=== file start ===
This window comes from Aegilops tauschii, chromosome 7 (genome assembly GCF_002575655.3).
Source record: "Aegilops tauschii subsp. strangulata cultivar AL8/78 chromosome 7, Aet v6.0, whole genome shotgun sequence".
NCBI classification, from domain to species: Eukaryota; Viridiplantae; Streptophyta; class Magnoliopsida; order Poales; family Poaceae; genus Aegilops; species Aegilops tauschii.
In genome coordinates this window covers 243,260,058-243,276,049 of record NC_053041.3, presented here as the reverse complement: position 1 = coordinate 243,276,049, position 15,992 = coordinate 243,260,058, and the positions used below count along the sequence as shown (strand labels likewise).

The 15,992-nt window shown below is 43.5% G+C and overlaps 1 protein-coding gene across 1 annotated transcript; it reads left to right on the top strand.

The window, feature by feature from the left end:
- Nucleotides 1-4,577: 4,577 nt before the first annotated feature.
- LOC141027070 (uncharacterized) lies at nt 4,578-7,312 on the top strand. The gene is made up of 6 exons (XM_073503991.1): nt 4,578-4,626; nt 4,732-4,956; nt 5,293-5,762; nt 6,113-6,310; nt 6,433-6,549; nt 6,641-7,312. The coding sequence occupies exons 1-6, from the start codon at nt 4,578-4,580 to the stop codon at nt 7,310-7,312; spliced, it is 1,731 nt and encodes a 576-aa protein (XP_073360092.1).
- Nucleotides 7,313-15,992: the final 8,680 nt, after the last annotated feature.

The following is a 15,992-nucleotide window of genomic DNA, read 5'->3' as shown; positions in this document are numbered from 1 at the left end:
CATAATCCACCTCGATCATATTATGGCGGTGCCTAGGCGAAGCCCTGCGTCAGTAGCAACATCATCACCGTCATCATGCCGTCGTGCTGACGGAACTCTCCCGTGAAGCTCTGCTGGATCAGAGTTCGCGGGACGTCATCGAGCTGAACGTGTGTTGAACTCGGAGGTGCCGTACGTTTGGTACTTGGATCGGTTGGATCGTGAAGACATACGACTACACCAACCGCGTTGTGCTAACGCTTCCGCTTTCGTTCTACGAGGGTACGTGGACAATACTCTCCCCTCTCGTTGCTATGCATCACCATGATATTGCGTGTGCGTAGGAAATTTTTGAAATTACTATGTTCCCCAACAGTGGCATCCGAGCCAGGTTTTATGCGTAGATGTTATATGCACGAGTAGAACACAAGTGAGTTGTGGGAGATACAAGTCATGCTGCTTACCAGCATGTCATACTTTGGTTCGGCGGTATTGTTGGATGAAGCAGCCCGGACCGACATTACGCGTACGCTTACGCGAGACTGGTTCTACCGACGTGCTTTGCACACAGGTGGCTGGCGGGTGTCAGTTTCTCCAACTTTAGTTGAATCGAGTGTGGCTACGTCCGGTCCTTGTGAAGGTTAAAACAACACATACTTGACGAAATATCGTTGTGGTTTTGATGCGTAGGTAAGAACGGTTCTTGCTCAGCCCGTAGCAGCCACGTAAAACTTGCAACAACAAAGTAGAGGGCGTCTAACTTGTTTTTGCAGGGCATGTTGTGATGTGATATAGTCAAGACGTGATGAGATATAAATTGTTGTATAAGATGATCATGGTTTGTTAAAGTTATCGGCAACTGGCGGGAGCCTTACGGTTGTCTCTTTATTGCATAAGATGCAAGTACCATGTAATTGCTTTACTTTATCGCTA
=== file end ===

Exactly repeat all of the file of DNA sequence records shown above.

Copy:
This window comes from Aegilops tauschii, chromosome 7 (genome assembly GCF_002575655.3).
Source record: "Aegilops tauschii subsp. strangulata cultivar AL8/78 chromosome 7, Aet v6.0, whole genome shotgun sequence".
NCBI classification, from domain to species: Eukaryota; Viridiplantae; Streptophyta; class Magnoliopsida; order Poales; family Poaceae; genus Aegilops; species Aegilops tauschii.
In genome coordinates this window covers 243,260,058-243,276,049 of record NC_053041.3, presented here as the reverse complement: position 1 = coordinate 243,276,049, position 15,992 = coordinate 243,260,058, and the positions used below count along the sequence as shown (strand labels likewise).

The 15,992-nt window shown below is 43.5% G+C and overlaps 1 protein-coding gene across 1 annotated transcript; it reads left to right on the top strand.

The window, feature by feature from the left end:
- Nucleotides 1-4,577: 4,577 nt before the first annotated feature.
- LOC141027070 (uncharacterized) lies at nt 4,578-7,312 on the top strand. The gene is made up of 6 exons (XM_073503991.1): nt 4,578-4,626; nt 4,732-4,956; nt 5,293-5,762; nt 6,113-6,310; nt 6,433-6,549; nt 6,641-7,312. The coding sequence occupies exons 1-6, from the start codon at nt 4,578-4,580 to the stop codon at nt 7,310-7,312; spliced, it is 1,731 nt and encodes a 576-aa protein (XP_073360092.1).
- Nucleotides 7,313-15,992: the final 8,680 nt, after the last annotated feature.

The following is a 15,992-nucleotide window of genomic DNA, read 5'->3' as shown; positions in this document are numbered from 1 at the left end:
CATAATCCACCTCGATCATATTATGGCGGTGCCTAGGCGAAGCCCTGCGTCAGTAGCAACATCATCACCGTCATCATGCCGTCGTGCTGACGGAACTCTCCCGTGAAGCTCTGCTGGATCAGAGTTCGCGGGACGTCATCGAGCTGAACGTGTGTTGAACTCGGAGGTGCCGTACGTTTGGTACTTGGATCGGTTGGATCGTGAAGACATACGACTACACCAACCGCGTTGTGCTAACGCTTCCGCTTTCGTTCTACGAGGGTACGTGGACAATACTCTCCCCTCTCGTTGCTATGCATCACCATGATATTGCGTGTGCGTAGGAAATTTTTGAAATTACTATGTTCCCCAACAGTGGCATCCGAGCCAGGTTTTATGCGTAGATGTTATATGCACGAGTAGAACACAAGTGAGTTGTGGGAGATACAAGTCATGCTGCTTACCAGCATGTCATACTTTGGTTCGGCGGTATTGTTGGATGAAGCAGCCCGGACCGACATTACGCGTACGCTTACGCGAGACTGGTTCTACCGACGTGCTTTGCACACAGGTGGCTGGCGGGTGTCAGTTTCTCCAACTTTAGTTGAATCGAGTGTGGCTACGTCCGGTCCTTGTGAAGGTTAAAACAACACATACTTGACGAAATATCGTTGTGGTTTTGATGCGTAGGTAAGAACGGTTCTTGCTCAGCCCGTAGCAGCCACGTAAAACTTGCAACAACAAAGTAGAGGGCGTCTAACTTGTTTTTGCAGGGCATGTTGTGATGTGATATAGTCAAGACGTGATGAGATATAAATTGTTGTATAAGATGATCATGGTTTGTTAAAGTTATCGGCAACTGGCGGGAGCCTTACGGTTGTCTCTTTATTGCATAAGATGCAAGTACCATGTAATTGCTTTACTTTATCGCTA